"We're working on long-term projects to regenerate fingers and limbs," says Koudy Williams, Professor at Wake Forest Baptist Medical Center's Institute for Regenerative Medicine.
"But we have safer ways to do it than the researchers in Spiderman." says the self-described "Spiderman geek".
Several of the science themes in Spiderman's latest adventure from working to harness the body's natural regenerative powers to making use of natural materials such as the silk in spiderwebs are happening today in regenerative medicine laboratories, Williams added.
Regenerative medicine is a relatively new field of science that works to replace or repair damaged or diseased tissues and organs, a Wake Forest Baptist Medical Center statement said.
"When I was watching the movie, I said to myself, 'We do that sort of,'" said Williams.
"We do study the regenerative abilities of salamanders and other animals and we try to harness the body's innate ability to regenerate itself. But we would never combine human and animal genes, we have much safer methods."
According to Williams, bladders, urine tubes and sections of windpipes have already been built in this way and implanted in humans.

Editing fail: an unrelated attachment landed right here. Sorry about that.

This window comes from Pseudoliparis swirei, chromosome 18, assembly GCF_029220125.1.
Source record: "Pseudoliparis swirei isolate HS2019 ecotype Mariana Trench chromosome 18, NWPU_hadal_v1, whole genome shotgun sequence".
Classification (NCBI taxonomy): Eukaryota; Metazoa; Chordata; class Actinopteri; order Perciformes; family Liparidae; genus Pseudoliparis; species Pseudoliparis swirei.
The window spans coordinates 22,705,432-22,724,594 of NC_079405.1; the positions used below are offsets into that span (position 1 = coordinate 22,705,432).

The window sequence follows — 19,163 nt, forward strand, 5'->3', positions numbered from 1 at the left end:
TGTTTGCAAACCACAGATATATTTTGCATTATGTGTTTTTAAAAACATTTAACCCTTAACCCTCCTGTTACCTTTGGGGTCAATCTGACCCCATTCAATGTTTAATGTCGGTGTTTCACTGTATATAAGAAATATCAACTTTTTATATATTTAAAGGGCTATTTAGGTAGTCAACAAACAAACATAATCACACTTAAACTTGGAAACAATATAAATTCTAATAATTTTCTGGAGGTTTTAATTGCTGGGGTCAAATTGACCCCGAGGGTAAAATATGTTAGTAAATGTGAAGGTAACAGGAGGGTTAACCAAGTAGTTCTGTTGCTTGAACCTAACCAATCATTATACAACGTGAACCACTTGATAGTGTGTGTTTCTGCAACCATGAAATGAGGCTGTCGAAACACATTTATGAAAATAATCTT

"The body has the capacity to heal naturally," says Williams. When there's an injury, cells release substances known as chemokines that attract other cells to promote healing."
That's how a broken bone repairs itself and the outer layer of the eye re-grows if it is scratched. In regenerative medicine, our aim is to boost this natural healing power.
"The body knows what it needs to heal. We work to see if we can improve on it. This is most like what scientists in the Spiderman movie were doing. Our projects include evaluating the use of natural materials to speed up nerve regeneration, heal diseased kidneys and improve one of the current options for heart valve replacement," Williams said.
In the lab, scientists use natural materials such as silk found in spiderwebs as scaffolds for organs and tissues that they are engineering, said.